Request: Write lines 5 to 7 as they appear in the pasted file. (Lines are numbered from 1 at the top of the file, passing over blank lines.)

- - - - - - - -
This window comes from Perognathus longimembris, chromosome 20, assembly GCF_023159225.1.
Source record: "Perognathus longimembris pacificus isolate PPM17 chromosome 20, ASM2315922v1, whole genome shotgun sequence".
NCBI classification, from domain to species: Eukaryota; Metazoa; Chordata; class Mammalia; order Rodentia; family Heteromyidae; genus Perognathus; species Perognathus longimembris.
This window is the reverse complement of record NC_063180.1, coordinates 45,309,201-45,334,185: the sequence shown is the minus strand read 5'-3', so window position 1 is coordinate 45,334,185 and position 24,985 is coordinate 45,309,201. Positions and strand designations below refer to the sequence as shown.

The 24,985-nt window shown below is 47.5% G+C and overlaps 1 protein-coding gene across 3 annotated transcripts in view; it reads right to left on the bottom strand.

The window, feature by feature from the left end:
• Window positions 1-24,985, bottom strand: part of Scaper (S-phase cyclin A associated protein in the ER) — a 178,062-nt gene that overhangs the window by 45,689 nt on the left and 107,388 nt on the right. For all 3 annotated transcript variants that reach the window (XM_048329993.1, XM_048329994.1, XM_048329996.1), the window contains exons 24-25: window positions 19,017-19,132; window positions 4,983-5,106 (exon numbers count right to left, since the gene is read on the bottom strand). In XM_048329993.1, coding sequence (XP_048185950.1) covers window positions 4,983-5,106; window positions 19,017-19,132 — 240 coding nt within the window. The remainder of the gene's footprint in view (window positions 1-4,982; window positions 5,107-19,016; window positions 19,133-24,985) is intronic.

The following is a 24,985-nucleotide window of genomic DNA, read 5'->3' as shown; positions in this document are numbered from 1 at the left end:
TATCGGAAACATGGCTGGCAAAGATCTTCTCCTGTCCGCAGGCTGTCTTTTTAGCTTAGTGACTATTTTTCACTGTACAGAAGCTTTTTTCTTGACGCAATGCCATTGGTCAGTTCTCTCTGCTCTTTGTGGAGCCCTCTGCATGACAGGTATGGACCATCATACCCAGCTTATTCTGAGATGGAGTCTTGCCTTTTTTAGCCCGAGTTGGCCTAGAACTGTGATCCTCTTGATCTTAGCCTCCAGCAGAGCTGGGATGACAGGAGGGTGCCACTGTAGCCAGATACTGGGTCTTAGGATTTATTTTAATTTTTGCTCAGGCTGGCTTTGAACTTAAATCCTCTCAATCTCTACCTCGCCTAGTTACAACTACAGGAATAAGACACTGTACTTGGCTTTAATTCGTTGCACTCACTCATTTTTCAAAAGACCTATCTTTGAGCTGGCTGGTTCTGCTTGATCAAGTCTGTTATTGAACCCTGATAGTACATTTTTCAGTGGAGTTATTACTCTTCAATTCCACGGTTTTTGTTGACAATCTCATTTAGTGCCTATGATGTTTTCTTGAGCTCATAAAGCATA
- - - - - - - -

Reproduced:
The 24,985-nt window shown below is 47.5% G+C and overlaps 1 protein-coding gene across 3 annotated transcripts in view; it reads right to left on the bottom strand.

The window, feature by feature from the left end:
• Window positions 1-24,985, bottom strand: part of Scaper (S-phase cyclin A associated protein in the ER) — a 178,062-nt gene that overhangs the window by 45,689 nt on the left and 107,388 nt on the right. For all 3 annotated transcript variants that reach the window (XM_048329993.1, XM_048329994.1, XM_048329996.1), the window contains exons 24-25: window positions 19,017-19,132; window positions 4,983-5,106 (exon numbers count right to left, since the gene is read on the bottom strand). In XM_048329993.1, coding sequence (XP_048185950.1) covers window positions 4,983-5,106; window positions 19,017-19,132 — 240 coding nt within the window. The remainder of the gene's footprint in view (window positions 1-4,982; window positions 5,107-19,016; window positions 19,133-24,985) is intronic.